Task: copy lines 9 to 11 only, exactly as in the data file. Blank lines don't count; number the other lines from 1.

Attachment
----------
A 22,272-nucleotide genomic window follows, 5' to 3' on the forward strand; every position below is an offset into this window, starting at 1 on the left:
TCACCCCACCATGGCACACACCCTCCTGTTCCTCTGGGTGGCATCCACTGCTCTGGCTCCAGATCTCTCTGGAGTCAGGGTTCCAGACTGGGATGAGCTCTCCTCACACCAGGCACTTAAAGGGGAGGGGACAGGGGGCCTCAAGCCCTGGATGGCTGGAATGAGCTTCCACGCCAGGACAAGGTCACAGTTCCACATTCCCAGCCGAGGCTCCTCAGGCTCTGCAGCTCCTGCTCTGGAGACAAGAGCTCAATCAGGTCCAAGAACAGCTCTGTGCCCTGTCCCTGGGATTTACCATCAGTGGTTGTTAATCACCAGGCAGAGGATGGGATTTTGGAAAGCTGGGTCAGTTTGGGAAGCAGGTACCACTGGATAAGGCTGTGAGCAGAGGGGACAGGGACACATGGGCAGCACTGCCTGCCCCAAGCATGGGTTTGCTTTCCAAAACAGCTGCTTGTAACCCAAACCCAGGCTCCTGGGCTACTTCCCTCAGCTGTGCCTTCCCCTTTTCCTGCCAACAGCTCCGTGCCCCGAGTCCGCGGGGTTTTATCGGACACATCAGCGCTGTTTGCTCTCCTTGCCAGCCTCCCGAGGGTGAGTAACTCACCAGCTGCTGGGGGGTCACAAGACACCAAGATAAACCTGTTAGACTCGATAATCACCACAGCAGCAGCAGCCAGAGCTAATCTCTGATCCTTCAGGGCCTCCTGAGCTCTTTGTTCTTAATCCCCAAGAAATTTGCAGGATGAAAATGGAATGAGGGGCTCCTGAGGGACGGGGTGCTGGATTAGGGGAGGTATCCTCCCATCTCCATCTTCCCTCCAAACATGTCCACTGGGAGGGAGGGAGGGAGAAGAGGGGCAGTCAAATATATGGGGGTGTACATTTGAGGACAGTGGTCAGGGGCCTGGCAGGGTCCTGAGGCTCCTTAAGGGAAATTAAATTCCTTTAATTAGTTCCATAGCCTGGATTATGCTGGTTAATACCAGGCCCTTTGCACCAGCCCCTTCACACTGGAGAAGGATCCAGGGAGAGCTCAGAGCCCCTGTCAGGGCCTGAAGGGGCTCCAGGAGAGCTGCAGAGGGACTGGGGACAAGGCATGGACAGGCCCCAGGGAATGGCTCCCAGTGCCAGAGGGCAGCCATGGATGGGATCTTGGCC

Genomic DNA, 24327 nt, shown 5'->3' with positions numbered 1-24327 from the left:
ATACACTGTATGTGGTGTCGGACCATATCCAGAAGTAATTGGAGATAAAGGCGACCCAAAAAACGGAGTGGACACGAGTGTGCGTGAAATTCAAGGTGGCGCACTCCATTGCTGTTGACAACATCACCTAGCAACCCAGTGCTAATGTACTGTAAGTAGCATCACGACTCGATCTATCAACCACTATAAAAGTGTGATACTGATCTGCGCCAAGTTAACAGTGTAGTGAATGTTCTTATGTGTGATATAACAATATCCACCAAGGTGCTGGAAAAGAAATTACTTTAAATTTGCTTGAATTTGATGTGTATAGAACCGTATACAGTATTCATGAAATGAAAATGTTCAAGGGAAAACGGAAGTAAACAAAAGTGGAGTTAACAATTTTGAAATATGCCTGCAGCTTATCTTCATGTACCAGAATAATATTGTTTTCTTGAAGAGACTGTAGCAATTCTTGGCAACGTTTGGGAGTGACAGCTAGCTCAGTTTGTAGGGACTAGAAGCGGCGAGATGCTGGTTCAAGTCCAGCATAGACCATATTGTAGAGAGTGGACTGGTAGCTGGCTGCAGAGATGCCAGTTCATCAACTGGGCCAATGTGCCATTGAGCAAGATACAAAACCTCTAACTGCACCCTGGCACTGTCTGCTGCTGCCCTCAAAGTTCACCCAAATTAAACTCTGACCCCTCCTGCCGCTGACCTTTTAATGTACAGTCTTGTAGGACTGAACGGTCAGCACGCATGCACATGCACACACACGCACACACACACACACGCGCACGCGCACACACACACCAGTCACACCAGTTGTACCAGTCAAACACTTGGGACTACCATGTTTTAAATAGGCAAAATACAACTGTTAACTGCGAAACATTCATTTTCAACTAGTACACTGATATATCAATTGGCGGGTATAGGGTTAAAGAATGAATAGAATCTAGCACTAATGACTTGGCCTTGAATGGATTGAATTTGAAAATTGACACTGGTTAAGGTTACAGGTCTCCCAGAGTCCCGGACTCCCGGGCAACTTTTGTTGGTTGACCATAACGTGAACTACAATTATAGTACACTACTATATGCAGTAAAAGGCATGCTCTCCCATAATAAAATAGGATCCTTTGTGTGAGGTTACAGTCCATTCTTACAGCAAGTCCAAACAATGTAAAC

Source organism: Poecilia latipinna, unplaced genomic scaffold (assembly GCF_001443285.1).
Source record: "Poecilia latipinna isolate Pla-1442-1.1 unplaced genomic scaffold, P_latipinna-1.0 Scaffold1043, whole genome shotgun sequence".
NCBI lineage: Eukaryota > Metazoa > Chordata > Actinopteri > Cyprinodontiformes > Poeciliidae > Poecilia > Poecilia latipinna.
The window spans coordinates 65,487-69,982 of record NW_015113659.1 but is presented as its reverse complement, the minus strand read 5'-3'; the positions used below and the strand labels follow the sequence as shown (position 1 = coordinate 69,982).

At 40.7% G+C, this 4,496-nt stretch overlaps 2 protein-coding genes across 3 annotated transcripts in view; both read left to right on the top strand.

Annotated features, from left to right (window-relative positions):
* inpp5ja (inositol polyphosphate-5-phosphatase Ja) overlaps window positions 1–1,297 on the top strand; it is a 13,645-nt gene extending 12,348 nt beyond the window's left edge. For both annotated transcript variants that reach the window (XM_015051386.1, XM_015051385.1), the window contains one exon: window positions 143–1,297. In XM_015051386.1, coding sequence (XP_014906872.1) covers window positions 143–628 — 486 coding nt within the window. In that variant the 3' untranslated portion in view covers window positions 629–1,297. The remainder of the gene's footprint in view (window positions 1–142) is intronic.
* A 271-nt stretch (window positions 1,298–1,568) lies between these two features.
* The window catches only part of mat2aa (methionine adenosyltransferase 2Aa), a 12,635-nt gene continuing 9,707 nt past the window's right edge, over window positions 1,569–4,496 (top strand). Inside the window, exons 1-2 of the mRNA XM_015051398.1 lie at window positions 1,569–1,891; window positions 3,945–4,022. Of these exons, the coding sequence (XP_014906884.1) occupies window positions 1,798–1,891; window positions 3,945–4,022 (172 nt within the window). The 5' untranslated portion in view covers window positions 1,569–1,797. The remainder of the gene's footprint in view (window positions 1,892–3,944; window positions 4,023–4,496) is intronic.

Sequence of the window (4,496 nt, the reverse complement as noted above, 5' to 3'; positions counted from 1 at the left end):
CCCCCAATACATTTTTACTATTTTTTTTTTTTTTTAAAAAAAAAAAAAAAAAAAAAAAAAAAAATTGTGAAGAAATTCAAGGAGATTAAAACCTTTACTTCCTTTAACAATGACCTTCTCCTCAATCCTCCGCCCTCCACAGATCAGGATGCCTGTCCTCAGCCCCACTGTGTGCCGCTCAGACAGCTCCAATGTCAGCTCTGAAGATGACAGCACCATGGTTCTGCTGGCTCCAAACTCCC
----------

At 40.7% G+C, this 4,496-nt stretch overlaps 2 protein-coding genes across 3 annotated transcripts in view; both read left to right on the top strand.

Annotated features, from left to right (window-relative positions):
* inpp5ja (inositol polyphosphate-5-phosphatase Ja) overlaps window positions 1–1,297 on the top strand; it is a 13,645-nt gene extending 12,348 nt beyond the window's left edge. For both annotated transcript variants that reach the window (XM_015051386.1, XM_015051385.1), the window contains one exon: window positions 143–1,297. In XM_015051386.1, coding sequence (XP_014906872.1) covers window positions 143–628 — 486 coding nt within the window. In that variant the 3' untranslated portion in view covers window positions 629–1,297. The remainder of the gene's footprint in view (window positions 1–142) is intronic.